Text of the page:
Angelina Jolie and Me: Women's Health and Halachah
The media called it the “Angelina Jolie Effect.” When the superstar actress-director went public three years ago with her decision to undergo a double prophylactic mastectomy, after discovering she carried a genetic mutation that dramatically increased her risk for breast cancer, women flooded physicians’ offices and internet sites seeking information and support.
Women’s health advocates cheered Jolie’s openness about the informed choices she had made. And women like me – Jewish women of Ashkenazic (central and eastern European) descent – finally could speak out, not just about the exponentially greater threat we face from BRCA1 and BRCA2 genetic mutations, but also about bold new approaches to health and life.
But we face another issue: What does Jewish law say? Is it Jewishly permissible to undergo prophylactic surgery for a disease we don’t have and may never get?
Halachah defines the practice of medicine as “a mitzvah that comes under the umbrella of pikuach nefesh (saving a life)” – and, according to the Shulchan Aruch law code, comes from the Torah itself. Under this traditional and objective halachic model, a patient suffering illness or injury is obligated to seek treatment from a trained medical professional, who is similarly obligated to provide medical care.
But what about the threat of illness or injury?
Certainly, immunization against prevalent but preventable diseases is widespread, generally accepted as legitimate medicine, and looked upon favorably by Judaism. This category might include women who have had cancer in one breast and choose to have both removed since the risk of recurrence is higher. But others – like Jolie – who have never had cancer may seek to remove both breasts as a precaution against future illness. Does that qualify as refuah?
Until the 18th century, the answer likely would have been no – not until the crucial work of eminent German posek (Jewish legal scholar) Ya’akov Emden.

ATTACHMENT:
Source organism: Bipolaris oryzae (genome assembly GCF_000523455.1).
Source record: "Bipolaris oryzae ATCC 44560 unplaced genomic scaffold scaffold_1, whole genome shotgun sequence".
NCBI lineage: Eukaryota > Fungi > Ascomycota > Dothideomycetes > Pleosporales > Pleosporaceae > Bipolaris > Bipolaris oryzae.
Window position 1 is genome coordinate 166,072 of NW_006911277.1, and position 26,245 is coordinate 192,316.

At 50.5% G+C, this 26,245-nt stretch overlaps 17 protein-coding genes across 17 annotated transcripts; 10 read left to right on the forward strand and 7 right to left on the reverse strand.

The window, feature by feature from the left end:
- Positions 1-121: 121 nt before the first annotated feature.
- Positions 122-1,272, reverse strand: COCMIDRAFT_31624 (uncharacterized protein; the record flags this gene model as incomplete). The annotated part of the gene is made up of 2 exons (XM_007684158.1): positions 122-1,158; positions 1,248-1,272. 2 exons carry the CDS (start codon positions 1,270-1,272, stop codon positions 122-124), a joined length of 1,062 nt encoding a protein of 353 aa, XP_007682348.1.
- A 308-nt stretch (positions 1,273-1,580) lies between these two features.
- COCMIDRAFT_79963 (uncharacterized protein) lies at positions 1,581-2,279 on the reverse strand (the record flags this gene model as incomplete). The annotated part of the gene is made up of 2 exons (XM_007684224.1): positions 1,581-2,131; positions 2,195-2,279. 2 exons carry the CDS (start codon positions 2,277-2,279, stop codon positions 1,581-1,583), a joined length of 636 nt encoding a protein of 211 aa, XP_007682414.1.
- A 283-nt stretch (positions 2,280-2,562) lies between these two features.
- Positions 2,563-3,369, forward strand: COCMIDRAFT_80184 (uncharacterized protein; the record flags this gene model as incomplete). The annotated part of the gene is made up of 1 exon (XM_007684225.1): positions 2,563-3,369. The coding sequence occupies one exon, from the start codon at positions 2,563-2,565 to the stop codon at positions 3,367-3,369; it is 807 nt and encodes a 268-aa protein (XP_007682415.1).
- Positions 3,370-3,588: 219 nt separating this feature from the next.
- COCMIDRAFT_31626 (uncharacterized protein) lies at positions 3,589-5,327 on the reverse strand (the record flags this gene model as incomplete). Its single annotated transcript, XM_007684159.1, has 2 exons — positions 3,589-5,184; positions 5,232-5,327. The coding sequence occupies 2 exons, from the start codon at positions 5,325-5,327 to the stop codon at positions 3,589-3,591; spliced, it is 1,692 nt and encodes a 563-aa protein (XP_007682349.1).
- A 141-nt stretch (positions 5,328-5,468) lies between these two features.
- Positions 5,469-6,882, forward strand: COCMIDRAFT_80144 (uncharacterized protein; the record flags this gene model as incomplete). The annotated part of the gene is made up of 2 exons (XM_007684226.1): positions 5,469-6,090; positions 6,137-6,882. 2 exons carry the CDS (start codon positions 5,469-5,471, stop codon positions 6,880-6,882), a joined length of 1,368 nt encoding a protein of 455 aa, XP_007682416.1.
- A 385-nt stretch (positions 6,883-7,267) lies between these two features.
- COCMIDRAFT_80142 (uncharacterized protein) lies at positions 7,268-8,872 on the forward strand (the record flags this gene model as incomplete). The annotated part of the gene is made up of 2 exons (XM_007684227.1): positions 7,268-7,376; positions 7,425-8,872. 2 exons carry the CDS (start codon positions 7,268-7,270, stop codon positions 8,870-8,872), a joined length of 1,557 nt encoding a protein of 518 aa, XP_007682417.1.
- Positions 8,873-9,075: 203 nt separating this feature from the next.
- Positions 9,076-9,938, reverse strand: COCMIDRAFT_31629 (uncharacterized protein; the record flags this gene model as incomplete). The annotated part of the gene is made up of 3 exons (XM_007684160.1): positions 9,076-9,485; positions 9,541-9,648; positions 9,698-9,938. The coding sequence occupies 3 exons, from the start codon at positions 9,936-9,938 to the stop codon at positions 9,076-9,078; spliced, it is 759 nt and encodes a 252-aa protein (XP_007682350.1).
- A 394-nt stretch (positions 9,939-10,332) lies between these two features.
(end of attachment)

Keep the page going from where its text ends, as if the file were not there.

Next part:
Emden concurred with the Shulkhan Aruch’s laws that place saving a patient’s life over even restrictions of the Sabbath. But Emden then refocused the conversation from the objective standard of life and death as the physician sees it, to the subjective standard of the toleration of pain as the patient feels it:
But those who choose to enter into a situation of possible danger (safek nefashot) in order to relieve themselves of great suffering (k’dai l’hatzil atzmam m’isurim kashim)…for example, those who undergo surgery because of a stone in a cyst or vein or the kidney stone that is causing them pain as severe as death (b’tza’ar kashe kamot), may God save us (rahmana leitzlan), we permit them to do it as they desire.
With the new subjective focus on the patient, we may now add to physical pain the alleviation of emotional pain for a patient whose anguish over her at-risk status is “kamot,” like a death sentence to her. And Emden’s ruling would make such surgery halachically acceptable even if disease has not yet (and may never) appear in her body, as long as her fears are reasonable as well as real.
Family history, genetic abnormality, personal cancer history, emotional distress – all of these may factor into a woman’s decision whether or not to undergo prophylactic mastectomy. But we have to remember that each woman’s circumstances are unique. Halachically, she must consider not just her emotional state but her actual risk, as well as available non-surgical alternatives. These criteria parallel those of many medical organizations, as well as insurance carriers’ guidelines for covering such care.
When I was first diagnosed at the age of 40, I did feel emotional pain kamot, like death. At the time, prophylactic surgery was not offered as a choice. I had the normal course of lumpectomy, chemotherapy, radiation, and (because of my type of cancer) five years of Tamoxifen. And, thank God, I have been cancer-free since – though I still fear the threat of recurrence.
As it happens, I discovered through follow-up genetic screening that I do not carry the BRCA1 or BRCA2 genetic mutations, or any other genetic abnormalities known at this time to put me at greater risk than women in the general population. But I have been empowered by the research I have done since then, and by the far more open discussions now taking place. This dialogue allows women like me to make educated, thoughtful – and Jewishly acceptable – decisions for ourselves.